Bargaining with the Lord is probably not a wise way to seek the Lord’s help. It did not work out for Jephthah. Did God want to have him take the life of his daughter? No, not any more than we would want you to do something like that to a family member. The point being don’t bargain with God. Do what is right. Seek the way of the Lord. Can you say, “Shibboleth” if not you are in trouble? I looked it up on google so I can. The Lord will catch up with you if you try to run from him in your deception. Far better is to confess your sins and know his forgiveness.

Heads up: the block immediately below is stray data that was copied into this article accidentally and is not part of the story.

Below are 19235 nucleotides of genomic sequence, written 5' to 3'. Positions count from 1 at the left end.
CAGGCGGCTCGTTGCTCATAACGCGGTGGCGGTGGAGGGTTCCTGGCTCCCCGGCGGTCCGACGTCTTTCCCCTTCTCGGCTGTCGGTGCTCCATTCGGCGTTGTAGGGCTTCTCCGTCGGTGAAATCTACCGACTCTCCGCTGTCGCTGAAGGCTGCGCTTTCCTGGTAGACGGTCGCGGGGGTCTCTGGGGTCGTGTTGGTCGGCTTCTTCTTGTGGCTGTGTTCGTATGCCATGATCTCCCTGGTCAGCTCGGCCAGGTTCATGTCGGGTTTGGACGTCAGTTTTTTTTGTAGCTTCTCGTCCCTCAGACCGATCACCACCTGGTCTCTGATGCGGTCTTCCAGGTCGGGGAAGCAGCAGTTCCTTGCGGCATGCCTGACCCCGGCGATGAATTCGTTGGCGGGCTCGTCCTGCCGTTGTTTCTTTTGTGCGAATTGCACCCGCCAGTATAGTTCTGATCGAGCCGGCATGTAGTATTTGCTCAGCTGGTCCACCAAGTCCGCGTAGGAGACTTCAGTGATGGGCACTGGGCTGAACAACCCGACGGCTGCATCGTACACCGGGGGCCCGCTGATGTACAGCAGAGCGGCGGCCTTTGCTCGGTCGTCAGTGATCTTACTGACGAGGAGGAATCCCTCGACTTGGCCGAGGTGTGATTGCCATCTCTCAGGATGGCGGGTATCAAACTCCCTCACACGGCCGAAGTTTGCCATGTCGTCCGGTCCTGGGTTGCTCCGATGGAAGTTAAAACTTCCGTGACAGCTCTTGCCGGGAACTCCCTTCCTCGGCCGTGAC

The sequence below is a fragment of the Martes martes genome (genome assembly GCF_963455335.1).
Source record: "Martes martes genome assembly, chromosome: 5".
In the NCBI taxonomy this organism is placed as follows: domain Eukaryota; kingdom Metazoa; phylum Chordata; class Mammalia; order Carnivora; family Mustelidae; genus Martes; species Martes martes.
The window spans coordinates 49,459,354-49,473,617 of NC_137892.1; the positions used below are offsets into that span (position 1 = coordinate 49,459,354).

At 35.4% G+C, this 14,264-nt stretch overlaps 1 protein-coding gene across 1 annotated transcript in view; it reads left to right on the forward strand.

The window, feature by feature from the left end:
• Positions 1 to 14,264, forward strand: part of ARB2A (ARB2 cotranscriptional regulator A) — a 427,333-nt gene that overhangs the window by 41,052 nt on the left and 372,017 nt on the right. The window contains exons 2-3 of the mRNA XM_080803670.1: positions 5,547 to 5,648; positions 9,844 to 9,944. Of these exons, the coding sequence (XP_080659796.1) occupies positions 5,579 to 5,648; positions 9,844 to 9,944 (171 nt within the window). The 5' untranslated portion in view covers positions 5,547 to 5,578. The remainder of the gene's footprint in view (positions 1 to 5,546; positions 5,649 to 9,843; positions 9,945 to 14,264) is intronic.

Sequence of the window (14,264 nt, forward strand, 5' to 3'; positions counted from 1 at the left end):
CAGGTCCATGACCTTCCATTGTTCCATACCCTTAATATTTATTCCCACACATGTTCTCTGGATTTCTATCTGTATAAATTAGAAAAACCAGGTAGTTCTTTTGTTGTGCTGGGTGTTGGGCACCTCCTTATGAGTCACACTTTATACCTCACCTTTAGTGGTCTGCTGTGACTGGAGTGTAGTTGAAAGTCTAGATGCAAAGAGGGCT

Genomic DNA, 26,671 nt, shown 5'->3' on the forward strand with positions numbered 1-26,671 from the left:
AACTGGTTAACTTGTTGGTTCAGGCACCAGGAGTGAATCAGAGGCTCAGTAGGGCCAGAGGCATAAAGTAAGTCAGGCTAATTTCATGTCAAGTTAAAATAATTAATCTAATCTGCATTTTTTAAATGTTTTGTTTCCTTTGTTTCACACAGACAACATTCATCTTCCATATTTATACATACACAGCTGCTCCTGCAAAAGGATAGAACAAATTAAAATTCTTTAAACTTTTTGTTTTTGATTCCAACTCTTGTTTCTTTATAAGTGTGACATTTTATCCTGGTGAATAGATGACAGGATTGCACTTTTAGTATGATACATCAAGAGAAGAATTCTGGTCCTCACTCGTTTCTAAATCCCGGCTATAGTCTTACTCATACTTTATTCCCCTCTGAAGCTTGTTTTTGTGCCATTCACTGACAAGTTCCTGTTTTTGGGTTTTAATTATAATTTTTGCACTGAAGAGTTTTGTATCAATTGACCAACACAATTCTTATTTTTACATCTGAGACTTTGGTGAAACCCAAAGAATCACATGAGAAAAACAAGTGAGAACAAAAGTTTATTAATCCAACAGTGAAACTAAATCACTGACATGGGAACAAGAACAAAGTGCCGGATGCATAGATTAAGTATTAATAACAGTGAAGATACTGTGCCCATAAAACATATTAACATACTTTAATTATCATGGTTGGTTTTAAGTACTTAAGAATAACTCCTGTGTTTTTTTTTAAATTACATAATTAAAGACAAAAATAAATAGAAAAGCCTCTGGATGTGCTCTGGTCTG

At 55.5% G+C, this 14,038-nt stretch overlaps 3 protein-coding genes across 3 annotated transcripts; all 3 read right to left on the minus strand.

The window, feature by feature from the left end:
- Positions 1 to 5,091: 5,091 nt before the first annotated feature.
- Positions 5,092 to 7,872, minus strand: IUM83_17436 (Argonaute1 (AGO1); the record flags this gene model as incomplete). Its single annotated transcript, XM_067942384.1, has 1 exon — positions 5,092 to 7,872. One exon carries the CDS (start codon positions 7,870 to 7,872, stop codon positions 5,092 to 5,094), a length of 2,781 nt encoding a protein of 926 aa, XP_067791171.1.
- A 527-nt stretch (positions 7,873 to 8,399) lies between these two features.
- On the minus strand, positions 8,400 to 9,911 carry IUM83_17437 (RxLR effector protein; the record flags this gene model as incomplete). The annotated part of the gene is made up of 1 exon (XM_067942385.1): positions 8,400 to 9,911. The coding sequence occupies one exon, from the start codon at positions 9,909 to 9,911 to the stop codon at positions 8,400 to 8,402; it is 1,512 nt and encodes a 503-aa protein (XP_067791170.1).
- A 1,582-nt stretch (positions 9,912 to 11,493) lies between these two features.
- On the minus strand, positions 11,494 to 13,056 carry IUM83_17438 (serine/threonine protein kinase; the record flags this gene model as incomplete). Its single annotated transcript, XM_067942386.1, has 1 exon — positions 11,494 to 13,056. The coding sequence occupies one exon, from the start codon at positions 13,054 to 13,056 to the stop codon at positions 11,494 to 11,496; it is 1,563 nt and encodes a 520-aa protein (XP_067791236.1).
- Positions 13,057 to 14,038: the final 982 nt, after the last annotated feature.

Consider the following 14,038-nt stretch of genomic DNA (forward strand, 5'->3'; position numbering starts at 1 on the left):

Paul brings a zealousness to his faith in Christ, that is beyond Christ himself. Begins are a fragile reality. What we can take from Paul is much like how the Old Testament would guide us. Have nothing to do with those who are not of Christ. Expel them from your midst lest they dilute the Gospel. Keep yourself pure before the Lord so as not to be tempted. Paul wrote the letter to the Corinthians before the Gospels were written down. So the Gospels balance out Paul’s writings. Jesus very likely would have sought out the immoral person and challenged him to know forgiveness and to avoid this sin. Notice 1 Cor. 5:9-11, “I wrote you in my letter not to associate with immoral people, not at all referring to the immoral of this world or the greedy and robbers or idolaters; for you would then have to leave the world. But I now write to you not to associate with anyone named a brother, if he is immoral, greedy, an idolater, a slanderer, a drunkard, or a robber, not even to eat with such a person.” This letter you are reading is Paul First Letter to the Corinthians so what letter is 1 Cor. 5:9 referring to when it says, “I wrote you in my letter.” First Corinthians is really Second Corinthians. Will not really, but Paul obviously wrote a letter that the early Church did not preserve as Scripture. Even if that letter was to show up now, it would not be included as Scripture no matter how good it might be. The Bible is the Bible, no adding no subtracting.